Analysts also said Microsoft dodged a bullet by pulling back from the Yahoo deal because the issues around integrating Yahoo into Microsoft would have been significant. "Yahoo + Microsoft would have been a disaster," Forrester analyst George Colony said in a May 4 blog. "The best and the brightest from Yahoo would have gone to Google, the culture clash would have been destructive, it would have put Microsoft back in the sights of the regulators. And Yahoo wouldn't have helped Microsoft with its biggest task at hand-adapting to the emerging executable Internet software model.""Ballmer will have to reform: the culture, the people, the company's speed, how it sees software (it's not on shiny disks anymore), its design sense, its quality standards, its tired and annoying strategy of migrating its customers through predictable software versions, its old method of developing software (which produced the Vista flop)," Colony wrote. Forrester Research's Li said Microsoft must play to its strengths to achieve this reformation. "Rather than continue to chase Google's dominant search position, Microsoft should redefine the -battle' to one where search is an integrated part of the marketing mix," she said. "Microsoft has assets and relationships that [Google] doesn't have: 400 million user relationships through communication tools like Hotmail and Messenger, the aQuantive acquisition , [a] strong display advertising business, and investments/relationships like Facebook." What Microsoft needs to add to this mix is a strong search engine, a key issue moving forward, Li added. IT professionals contacted by eWEEK, many of whom are Microsoft customers, hope that Microsoft can keep its eye on core enterprise needs amid all the business machinations. "We did not see an acquisition of Yahoo having any direct benefit to us," said Tom Miller, senior director of IT at VNUS Medical Technologies and an eWEEK Corporate Partner. "We did have concern that it would distract Microsoft from its core business as they tried to join the two different cultures." Karl Herleman, CIO at Miami Dade College and an eWEEK Corporate Partner, said the merger wouldn't have made a big difference in the day-to-day operations of his organization, but that he was hopeful that a Yahoo acquisition would have strengthened Microsoft's position in the cloud. "[The merger] would have signaled that they are going to compete aggressively with Google and, hopefully, in the long run provide cost-effective solutions in the Internet cloud." Herleman may get his wish, as the fat lady seems not to have sung yet. Microsoft officials are talking it down, but there is the real possibility that, after a few months, Microsoft could come back for another try at Yahoo, particularly if Yang fails to get the company moving in the right direction. Yang already has told reporters since Microsoft dropped the deal that he would be open to further talks. At the same time, there have been reports that Microsoft has begun informal acquisition discussions with Facebook (Microsoft currently owns a relatively small stake in Facebook), Time Warner is talking with Yahoo about unloading AOL, and Google may be providing ad and search services to Yahoo. With regard to that last point, Yahoo needs to be careful, said Ovum's Mitchell. "Deepening the relationship with Google may be part of that plan, but this is where Yahoo needs to take care," Mitchell said. "The advertising relationship with Google may well have been attractive when Microsoft was chasing Yahoo, as something akin to a poison-pill clause, but it raises a serious question for an independent Yahoo. The basic question is, 'What does Yahoo want to be?'" Yahoo and Yang will have to ask themselves that question should Microsoft come courting again-likely, with less in its pocket than the $33 per share last offered. Yang "tried to bluff them," Yankee Group's DiDio said, "and he may have overplayed his hand." Clint Boulton, Jeff Burt, Joe Wilcox and Debra Donston contributed to this story.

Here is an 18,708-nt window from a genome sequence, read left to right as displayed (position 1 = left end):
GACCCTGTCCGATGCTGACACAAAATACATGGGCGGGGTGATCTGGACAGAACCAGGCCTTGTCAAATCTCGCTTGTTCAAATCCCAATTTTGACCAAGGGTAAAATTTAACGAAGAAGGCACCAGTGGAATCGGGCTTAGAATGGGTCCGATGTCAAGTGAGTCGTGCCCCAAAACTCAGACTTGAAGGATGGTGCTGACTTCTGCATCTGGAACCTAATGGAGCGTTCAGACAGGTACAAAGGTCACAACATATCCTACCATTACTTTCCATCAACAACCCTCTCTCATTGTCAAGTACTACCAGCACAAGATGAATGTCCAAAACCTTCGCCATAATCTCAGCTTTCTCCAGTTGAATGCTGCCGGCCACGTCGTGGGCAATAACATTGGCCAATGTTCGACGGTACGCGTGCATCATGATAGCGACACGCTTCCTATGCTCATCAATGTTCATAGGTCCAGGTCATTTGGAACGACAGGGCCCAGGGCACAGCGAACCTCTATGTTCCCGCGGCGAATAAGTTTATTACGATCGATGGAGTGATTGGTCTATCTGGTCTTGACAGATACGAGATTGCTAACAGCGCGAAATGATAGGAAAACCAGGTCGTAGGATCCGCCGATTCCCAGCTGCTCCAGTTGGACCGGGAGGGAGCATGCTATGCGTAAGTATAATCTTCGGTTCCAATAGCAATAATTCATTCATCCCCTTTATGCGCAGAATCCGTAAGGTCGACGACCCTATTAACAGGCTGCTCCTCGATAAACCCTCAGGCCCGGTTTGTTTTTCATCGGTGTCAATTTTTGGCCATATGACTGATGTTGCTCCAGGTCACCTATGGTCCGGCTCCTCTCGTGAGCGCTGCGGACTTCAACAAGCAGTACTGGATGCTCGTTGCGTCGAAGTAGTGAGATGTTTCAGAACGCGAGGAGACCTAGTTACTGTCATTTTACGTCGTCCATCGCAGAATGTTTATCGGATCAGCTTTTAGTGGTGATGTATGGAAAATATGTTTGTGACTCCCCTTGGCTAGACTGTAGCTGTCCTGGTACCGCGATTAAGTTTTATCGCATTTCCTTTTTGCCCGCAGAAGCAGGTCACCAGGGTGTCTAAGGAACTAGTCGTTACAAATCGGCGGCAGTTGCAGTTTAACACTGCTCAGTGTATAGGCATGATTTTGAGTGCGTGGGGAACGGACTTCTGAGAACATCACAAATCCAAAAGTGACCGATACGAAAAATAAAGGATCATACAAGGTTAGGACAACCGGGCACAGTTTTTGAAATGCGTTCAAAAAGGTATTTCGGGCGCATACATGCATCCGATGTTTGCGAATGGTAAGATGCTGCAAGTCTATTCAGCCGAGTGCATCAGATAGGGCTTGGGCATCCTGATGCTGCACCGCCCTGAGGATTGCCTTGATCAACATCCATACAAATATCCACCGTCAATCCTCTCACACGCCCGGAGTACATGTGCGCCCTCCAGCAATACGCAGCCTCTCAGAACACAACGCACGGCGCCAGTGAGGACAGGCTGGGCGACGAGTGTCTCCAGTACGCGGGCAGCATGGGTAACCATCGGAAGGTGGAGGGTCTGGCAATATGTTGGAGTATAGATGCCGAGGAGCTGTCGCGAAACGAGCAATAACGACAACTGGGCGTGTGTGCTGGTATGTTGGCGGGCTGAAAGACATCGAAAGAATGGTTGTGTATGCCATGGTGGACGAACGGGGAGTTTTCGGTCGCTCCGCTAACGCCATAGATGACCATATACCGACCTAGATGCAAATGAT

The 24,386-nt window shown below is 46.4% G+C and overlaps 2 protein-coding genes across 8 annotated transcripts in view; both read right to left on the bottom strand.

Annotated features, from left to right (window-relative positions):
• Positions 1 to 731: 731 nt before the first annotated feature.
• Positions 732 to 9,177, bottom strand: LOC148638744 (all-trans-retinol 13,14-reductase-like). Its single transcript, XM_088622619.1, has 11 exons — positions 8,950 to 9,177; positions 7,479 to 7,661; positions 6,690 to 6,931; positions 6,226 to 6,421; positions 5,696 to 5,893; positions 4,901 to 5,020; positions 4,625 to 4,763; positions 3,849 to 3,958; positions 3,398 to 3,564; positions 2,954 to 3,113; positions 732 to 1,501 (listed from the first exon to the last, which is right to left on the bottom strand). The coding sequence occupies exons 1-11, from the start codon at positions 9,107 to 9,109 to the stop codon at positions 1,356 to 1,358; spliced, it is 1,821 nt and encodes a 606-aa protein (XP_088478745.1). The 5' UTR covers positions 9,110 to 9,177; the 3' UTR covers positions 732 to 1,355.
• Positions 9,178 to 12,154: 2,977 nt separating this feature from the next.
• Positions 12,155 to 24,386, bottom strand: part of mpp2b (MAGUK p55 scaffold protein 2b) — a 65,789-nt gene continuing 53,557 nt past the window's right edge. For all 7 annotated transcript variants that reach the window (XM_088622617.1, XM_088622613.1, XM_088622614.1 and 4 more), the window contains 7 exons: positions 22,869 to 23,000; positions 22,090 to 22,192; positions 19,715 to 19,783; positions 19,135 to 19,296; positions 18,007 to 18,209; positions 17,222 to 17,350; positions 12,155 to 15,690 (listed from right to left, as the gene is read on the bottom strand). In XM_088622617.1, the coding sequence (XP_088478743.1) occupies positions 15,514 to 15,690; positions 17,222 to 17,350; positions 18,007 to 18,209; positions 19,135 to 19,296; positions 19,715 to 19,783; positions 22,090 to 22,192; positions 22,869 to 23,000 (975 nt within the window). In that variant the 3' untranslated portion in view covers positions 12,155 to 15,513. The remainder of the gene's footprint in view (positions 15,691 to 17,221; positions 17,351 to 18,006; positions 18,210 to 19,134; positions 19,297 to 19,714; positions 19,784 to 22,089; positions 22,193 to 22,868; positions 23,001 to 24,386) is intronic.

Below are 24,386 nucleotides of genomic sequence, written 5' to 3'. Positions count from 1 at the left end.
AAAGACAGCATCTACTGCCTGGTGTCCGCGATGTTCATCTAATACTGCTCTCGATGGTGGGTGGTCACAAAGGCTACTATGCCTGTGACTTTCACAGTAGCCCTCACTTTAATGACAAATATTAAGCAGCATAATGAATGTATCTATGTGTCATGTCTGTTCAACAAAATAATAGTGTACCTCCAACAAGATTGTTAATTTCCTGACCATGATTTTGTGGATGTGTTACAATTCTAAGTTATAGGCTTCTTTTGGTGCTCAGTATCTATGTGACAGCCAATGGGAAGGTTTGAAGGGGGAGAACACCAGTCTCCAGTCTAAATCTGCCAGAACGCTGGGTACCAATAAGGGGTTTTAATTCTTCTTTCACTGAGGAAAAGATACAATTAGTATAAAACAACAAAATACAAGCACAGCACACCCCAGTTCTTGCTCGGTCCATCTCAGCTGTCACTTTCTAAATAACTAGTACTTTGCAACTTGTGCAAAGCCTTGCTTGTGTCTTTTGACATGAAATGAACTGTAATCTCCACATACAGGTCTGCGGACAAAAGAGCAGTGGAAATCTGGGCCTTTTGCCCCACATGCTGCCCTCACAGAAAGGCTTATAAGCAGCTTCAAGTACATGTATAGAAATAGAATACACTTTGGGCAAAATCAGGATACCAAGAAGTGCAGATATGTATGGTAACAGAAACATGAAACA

Ballmer must now decide how to rework the company and its products to better compete in the online world against Google.